John James: Wal-Mart took too long to seek an e-commerce advantage using its physical size

by Robin Mero (robin.mero@gmail.com) 6 views 

The Walmart U.S. grocery pickup service arrived a dozen years too late and cost the retailer its advantage, John James told entrepreneurs at Thursday’s (Oct. 5) CPG Innovators Conference in Bentonville.

“I think the writing is on the wall,” said James, founder of Acumen Brands and its consumer-direct sales superstar Country Outfitter. “Amazon switched to ‘for’ internet sales tax, and that shows me Amazon is going to build a warehouse in every state. They’re building a Fedex/UPS competitor, and I don’t know what Walmart can do; their tremendous lead is getting smaller everyday.”

James conceded that Wal-Mart’s recent $3.3 billion acquisition of Jet.com was “either the best or worst purchase ever made, and I personally think it was best. But Walmart has taken far too long to use their 3,800 stores as an advantage.”

To the gathering of entrepreneurs and Walmart suppliers, meeting less than two miles from headquarters of the giant retailer, James joked, “I just lost all my friends,” based on his admission.

“There’s something visceral about the experience I have with Amazon. I’ve been a Prime member since the day it came out. Everything shows up on my doorstep, and I think that’s where we’re headed,” James said.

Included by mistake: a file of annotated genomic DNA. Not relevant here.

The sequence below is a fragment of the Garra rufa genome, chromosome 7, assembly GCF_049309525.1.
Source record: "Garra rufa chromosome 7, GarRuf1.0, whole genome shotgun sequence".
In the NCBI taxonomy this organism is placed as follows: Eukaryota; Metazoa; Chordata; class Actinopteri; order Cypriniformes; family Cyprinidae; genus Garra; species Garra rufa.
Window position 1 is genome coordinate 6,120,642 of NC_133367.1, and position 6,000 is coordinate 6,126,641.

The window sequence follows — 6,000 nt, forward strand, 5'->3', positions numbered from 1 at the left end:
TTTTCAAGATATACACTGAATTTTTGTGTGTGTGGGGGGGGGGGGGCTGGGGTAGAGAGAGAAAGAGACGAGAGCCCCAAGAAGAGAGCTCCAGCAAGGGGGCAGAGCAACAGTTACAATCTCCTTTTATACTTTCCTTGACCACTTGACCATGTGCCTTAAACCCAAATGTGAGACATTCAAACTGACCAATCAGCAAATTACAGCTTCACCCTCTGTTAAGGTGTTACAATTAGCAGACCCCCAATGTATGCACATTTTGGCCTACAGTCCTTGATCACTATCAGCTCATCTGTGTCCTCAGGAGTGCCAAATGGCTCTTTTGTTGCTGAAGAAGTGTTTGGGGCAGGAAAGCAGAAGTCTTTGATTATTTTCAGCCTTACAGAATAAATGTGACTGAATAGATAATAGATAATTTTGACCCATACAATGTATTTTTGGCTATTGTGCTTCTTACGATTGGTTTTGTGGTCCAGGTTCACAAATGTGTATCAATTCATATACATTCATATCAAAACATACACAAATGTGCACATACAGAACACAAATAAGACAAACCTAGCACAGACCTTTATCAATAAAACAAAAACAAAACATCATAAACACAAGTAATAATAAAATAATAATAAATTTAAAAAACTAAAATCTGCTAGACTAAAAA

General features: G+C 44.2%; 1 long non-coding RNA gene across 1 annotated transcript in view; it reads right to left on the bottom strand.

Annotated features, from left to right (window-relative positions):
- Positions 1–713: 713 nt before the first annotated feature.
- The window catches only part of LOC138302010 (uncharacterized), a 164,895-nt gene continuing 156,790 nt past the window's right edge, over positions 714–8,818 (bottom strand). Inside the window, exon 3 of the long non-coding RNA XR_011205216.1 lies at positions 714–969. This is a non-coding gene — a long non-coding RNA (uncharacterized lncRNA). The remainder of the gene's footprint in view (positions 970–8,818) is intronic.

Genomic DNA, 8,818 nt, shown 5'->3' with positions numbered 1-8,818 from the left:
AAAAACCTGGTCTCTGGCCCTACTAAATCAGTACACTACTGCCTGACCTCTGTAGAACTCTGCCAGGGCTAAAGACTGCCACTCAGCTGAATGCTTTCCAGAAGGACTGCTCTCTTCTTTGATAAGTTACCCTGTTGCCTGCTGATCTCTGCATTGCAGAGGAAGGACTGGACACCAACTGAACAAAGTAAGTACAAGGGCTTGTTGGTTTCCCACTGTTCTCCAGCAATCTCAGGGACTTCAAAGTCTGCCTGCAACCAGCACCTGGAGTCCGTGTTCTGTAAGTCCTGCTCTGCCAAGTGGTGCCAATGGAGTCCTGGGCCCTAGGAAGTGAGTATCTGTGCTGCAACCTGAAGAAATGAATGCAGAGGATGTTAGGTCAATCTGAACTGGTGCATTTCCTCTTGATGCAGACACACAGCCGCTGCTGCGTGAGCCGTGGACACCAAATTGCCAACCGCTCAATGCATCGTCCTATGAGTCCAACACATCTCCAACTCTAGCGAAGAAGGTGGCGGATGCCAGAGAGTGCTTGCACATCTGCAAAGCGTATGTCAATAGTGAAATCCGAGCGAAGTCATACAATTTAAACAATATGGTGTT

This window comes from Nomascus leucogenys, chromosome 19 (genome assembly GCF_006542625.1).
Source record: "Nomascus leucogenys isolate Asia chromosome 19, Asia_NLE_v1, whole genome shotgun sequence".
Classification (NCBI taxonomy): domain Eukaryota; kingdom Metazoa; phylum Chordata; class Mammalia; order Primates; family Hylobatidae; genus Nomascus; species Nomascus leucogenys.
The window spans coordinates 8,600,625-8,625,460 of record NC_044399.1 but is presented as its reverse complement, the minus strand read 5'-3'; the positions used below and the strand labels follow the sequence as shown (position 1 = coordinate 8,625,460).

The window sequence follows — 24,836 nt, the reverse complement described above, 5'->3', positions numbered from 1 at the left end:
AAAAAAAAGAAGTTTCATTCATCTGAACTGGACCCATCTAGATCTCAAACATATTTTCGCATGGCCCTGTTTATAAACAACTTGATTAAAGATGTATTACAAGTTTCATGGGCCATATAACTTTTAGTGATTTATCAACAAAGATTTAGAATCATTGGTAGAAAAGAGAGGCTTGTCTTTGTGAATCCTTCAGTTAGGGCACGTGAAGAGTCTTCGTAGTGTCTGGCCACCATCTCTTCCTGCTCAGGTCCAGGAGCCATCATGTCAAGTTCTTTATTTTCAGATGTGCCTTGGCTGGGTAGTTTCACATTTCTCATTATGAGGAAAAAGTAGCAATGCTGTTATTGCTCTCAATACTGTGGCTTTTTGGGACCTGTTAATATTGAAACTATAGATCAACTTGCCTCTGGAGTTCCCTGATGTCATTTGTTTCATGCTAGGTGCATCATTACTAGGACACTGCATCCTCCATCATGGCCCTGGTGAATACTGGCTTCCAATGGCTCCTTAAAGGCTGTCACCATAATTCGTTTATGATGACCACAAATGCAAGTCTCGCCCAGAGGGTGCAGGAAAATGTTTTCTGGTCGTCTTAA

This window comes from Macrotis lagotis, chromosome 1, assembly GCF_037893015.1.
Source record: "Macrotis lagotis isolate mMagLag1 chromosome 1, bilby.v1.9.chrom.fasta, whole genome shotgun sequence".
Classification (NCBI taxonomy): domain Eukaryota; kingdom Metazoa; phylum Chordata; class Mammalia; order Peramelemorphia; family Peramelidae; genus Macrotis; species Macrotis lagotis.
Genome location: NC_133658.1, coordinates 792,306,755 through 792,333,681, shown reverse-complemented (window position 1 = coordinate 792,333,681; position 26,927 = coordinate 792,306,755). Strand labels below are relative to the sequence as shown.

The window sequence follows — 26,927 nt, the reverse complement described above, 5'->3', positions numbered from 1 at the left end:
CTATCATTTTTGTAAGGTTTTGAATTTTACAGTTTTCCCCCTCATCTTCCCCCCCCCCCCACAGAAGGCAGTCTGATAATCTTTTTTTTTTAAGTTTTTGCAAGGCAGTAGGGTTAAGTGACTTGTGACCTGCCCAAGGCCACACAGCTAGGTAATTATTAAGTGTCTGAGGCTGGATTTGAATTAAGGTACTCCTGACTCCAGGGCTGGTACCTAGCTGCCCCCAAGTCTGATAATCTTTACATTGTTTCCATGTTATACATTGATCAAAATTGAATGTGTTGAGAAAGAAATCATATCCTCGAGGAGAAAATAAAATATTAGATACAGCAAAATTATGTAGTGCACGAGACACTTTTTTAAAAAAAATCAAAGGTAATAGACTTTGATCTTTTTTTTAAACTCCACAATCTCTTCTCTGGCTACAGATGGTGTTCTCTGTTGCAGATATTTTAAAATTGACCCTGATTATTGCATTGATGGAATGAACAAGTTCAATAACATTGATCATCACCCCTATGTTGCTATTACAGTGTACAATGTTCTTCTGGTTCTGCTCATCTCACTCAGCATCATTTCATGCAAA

The Jet.com deal closed Sept. 19 and included bringing Jet CEO Marc Lore into the Wal-Mart management team. Lore joins Walmart’s leadership team, serving as executive vice president at Walmart and president and CEO of Walmart eCommerce in the U.S. He will lead Walmart.com and Jet.com, and report to Wal-Mart Stores CEO Doug McMillon.

A self-proclaimed “tech geek ex-doctor,” James launched his first ecommerce venture from a University of Arkansas dorm room in 1993, easily financing medical school with the earnings. In 2009, he and a partner launched Acumen Brands and raised $104 million in venture capital with a disruptive strategy of bypassing retailers and mining customers directly via Google and Facebook.

A retailer today is essentially a “dumb pipe,” James said.

“Consumer loyalty is in the brand, not the retailer. People don’t care where they buy stuff, as long as it shows up with a good experience and good price.”

Emerging brands will continue to disrupt giants, James predicted, as with Dollar Shave Club (recently acquired by Unilever for $1 billion) and the Honest Company. Both relied upon bite-sized content to fuse direct lines of communication with consumers. James said he met in Los Angeles with founders of both companies and turned down a job offer from Jessica Alba.

“You’re going to see a lot more of these brands coming up,” he said. “Disruption comes from outside an industry and kills all the sacred cows.”

James’ remarks were part of the fifth CPG Innovators Conference, presented by Supplier Community in conjunction with Startup Junkie Consulting.

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